This week’s home entertainment offerings include an action movie sequel starring Denzel Washington, an animated feature from Warner Bros. Animation, a vigilante drama starring Jennifer Garner, plus the first season of Seth Macfarlane’s The Orville, and the latest uncut Naruto collection.
This week’s highest-grossing release is Antoine Fuqua’s The Equalizer 2
(Sony, “R,” 121 min., $30.99, BD $34.99, 4K $45.99), which stars Denzel Washington as Robert McCall, an avenging angel for the downtrodden, who first appeared in a CBS TV series. Critics didn’t like the Eq2
as much as the first EQ
film, but as far as entertainment value goes, EQ2
delivers enough to keep the fans happy.
Warner Bros. Animation has been successful in the TV and direct-to-DVD realms, but has had only a few big screen successes like The LEGO Movie
(Warner Bros., “PG,” a computer-animated (by Sony Pictures Imageworks, which also did Storks
for Warner Bros.) feature about a young Yeti who wants to prove the existence of what the Yetis call a “smallfoot” (homo sapiens), was moderately budgeted ($80 million) and only moderately successful at the box office. Still both critics and audiences liked this animated musical, which employed a slew of celebrity voice actors including Channing Tatum, James Corden, Zendaya, Common, LeBron James, and Danny DeVito.
Jennifer Garner’s performance is about the only saving grace of Pierre Morel’s vigilante drama Peppermint (Universal, “R,” 102 min., $29.98, BD $34.98) in which Garner plays a woman who avenges the deaths of her husband and daughter in a dreary series of bloody, credulity-straining set pieces.
Unbroken: Path to Redemption (Universal, “PG-13,” 99 min., $24.98, BD $29.98) was also a box office dud. A sequel of sorts to Angelina Jolie’s 2014 WWII prison camp survival drama, this Christian-themed film portrays the conversion of Louie Zamperini into an Evangelical Christian via a Billy Graham crusade.
This week’s best arthouse release is Colette
(Universal, “R,” 112 min., $29.98, $34.98), which stars Keira Knightley as the French author, who rebelled against a husband who took credit for the novels she wrote. The critics loved this period film with its built-in feminist themes, but the movie, which is definitely worth streaming, earned only $3.7 million here in North America.
TV on DVD
Seth Macfarlane’s The Orville
is a throwback/homage to the enthusiasm, innocence, and the at times uneasy mixture of campy humor and adventure that characterized 1960s TV sci-fi. Audiences tend to like the show a lot more than critics and it has a devoted following, who will no doubt want to own The Orville: Season 1
(Fox, 526 min., $29.98), especially with the second season of the series debuting on December 30.
Also of interest, at least for those who like TV detectives, is Instinct: Season 1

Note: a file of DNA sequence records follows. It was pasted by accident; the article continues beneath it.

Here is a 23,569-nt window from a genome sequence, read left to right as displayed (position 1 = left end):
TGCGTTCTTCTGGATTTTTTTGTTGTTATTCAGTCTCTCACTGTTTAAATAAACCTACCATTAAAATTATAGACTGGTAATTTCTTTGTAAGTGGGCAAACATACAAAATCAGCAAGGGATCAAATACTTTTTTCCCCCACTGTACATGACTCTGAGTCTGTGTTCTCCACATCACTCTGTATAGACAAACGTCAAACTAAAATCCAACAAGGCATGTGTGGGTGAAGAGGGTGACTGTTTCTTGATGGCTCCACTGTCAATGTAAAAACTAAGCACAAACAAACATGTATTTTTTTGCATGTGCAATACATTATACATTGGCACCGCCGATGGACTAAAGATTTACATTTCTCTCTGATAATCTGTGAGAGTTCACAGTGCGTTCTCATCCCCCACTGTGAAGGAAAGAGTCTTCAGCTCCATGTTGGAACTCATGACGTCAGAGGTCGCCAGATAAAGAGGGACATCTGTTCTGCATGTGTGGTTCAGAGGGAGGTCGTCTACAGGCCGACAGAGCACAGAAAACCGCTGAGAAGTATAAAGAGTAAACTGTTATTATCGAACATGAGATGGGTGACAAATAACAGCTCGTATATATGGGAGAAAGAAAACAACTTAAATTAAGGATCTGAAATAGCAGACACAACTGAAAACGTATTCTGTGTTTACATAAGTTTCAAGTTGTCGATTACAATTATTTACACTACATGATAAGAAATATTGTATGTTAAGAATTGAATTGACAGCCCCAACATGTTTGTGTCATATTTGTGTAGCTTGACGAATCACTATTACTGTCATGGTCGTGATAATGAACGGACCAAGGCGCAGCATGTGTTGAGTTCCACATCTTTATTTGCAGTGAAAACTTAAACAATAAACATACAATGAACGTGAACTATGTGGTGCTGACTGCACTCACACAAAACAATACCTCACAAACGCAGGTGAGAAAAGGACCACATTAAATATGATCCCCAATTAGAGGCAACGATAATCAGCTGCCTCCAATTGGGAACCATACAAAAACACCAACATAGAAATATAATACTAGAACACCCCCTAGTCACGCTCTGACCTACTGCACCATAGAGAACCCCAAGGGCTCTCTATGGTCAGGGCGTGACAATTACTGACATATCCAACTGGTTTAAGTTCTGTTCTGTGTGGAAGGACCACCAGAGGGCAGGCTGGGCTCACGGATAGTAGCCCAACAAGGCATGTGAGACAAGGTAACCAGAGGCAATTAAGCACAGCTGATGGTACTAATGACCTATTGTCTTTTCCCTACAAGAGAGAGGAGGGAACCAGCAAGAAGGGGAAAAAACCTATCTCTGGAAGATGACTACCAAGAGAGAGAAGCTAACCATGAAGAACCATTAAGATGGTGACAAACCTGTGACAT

(Paramount, 540 min., $39.98), which stars Alan Cummings as a professor (also an ex-CIA agent), who is lured into police work when a serial killer uses one of the prof’s books as inspiration for a murder spree. The series, which is notable primarily for the fact that Cummings plays the first openly gay lead character in an American broadcast network hour-long series, received mediocre reviews and ratings in its first season, but may yet develop.
The only other new U.S. series due on Tuesday is The Bold Type: Season 2 (Universal, 417 min., $29.98), the Freeform network cable series that follows 3 friends who work at a Cosmo-type magazine.
There are several interesting overseas TV offerings including the Netflix-funded, action-packed 9th Century period drama The Last Kingdom: Season 3
(Universal, 531 min., $39.98, BD $44.98); the Sydney-set, Elizabeth Moss-starring police procedural Top of the Lake: China Girl
(BBC, $24.98); the easygoing Caribbean police drama Death In Paradise: Season 7
(BBC, 440 min., $34.98); and the G.K. Chesterton-based period detective series Father Brown: Season 6
(BBC, 460 min., $39.99).
This week’s new (to North America) releases include: Naruto Shippuden Uncut Set 36
(Viz Media, “TV-14,” 350 min., $29.99), which contains episodes 459 to 472 of the 500-episode series from Studio Pierrot based on the martial arts manga by Masashi Kissimoto; and Anime Gataris: The Complete Series
(Funimation, “TV-PG,” 300 min., BD/DVD Combo $64.98), a 12-episode 2017 series from Wao World that is based on short anime programs that served as intermission entertainment with Toho’s animated films. The title literally means “anime-chat,” and the series follows the adventures of a girl who joins an anime club at school only to find that participating in a club can be a lot more difficult than she expected.
Also new this week are: Konohana Kitan: The Complete Series (Funimation, “TV-14,” 300 min., BD/DVD Combo $64.98), a 12-episode 2017 series from Lerche that is based on the yuri manga by Sakuya Amano, about relationships between foxgirls who serve at an inn located halfway between heaven and Earth; and for the first time in a high-def Blu-ray version, the Princess Tutu Complete Collection (Sentai Filmworks, “TV-14,” 650 min., $69.98), which collects the 26-episode magical girl anime produced by Hal Film Maker in 2002 (and previously released here on DVD by AVD).